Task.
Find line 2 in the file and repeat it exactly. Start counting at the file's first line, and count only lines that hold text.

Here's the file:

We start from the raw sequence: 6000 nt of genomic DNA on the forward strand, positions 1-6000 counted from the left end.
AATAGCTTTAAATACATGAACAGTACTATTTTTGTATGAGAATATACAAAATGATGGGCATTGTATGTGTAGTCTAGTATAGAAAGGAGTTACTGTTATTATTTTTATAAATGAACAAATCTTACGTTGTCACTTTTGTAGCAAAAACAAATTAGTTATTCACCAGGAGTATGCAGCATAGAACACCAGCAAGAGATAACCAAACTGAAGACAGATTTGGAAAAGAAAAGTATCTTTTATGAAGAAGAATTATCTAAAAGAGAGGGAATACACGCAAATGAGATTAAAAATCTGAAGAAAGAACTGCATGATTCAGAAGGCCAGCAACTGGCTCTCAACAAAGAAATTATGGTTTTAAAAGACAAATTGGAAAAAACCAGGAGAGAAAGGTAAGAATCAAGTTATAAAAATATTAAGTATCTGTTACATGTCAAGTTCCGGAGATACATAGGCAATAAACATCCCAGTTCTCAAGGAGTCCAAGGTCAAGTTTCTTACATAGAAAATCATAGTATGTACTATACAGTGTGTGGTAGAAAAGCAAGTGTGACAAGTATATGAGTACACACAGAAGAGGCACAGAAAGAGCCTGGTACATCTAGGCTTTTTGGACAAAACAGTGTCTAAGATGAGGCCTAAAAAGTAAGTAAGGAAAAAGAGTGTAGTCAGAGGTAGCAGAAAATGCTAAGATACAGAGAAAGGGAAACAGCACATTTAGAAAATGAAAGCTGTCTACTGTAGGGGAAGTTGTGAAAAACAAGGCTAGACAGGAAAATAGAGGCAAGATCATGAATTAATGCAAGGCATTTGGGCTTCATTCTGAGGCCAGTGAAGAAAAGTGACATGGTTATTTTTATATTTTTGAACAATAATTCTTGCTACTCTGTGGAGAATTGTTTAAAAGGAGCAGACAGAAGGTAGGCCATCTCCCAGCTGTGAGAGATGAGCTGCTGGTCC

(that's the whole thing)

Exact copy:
AATAGCTTTAAATACATGAACAGTACTATTTTTGTATGAGAATATACAAAATGATGGGCATTGTATGTGTAGTCTAGTATAGAAAGGAGTTACTGTTATTATTTTTATAAATGAACAAATCTTACGTTGTCACTTTTGTAGCAAAAACAAATTAGTTATTCACCAGGAGTATGCAGCATAGAACACCAGCAAGAGATAACCAAACTGAAGACAGATTTGGAAAAGAAAAGTATCTTTTATGAAGAAGAATTATCTAAAAGAGAGGGAATACACGCAAATGAGATTAAAAATCTGAAGAAAGAACTGCATGATTCAGAAGGCCAGCAACTGGCTCTCAACAAAGAAATTATGGTTTTAAAAGACAAATTGGAAAAAACCAGGAGAGAAAGGTAAGAATCAAGTTATAAAAATATTAAGTATCTGTTACATGTCAAGTTCCGGAGATACATAGGCAATAAACATCCCAGTTCTCAAGGAGTCCAAGGTCAAGTTTCTTACATAGAAAATCATAGTATGTACTATACAGTGTGTGGTAGAAAAGCAAGTGTGACAAGTATATGAGTACACACAGAAGAGGCACAGAAAGAGCCTGGTACATCTAGGCTTTTTGGACAAAACAGTGTCTAAGATGAGGCCTAAAAAGTAAGTAAGGAAAAAGAGTGTAGTCAGAGGTAGCAGAAAATGCTAAGATACAGAGAAAGGGAAACAGCACATTTAGAAAATGAAAGCTGTCTACTGTAGGGGAAGTTGTGAAAAACAAGGCTAGACAGGAAAATAGAGGCAAGATCATGAATTAATGCAAGGCATTTGGGCTTCATTCTGAGGCCAGTGAAGAAAAGTGACATGGTTATTTTTATATTTTTGAACAATAATTCTTGCTACTCTGTGGAGAATTGTTTAAAAGGAGCAGACAGAAGGTAGGCCATCTCCCAGCTGTGAGAGATGAGCTGCTGGTCC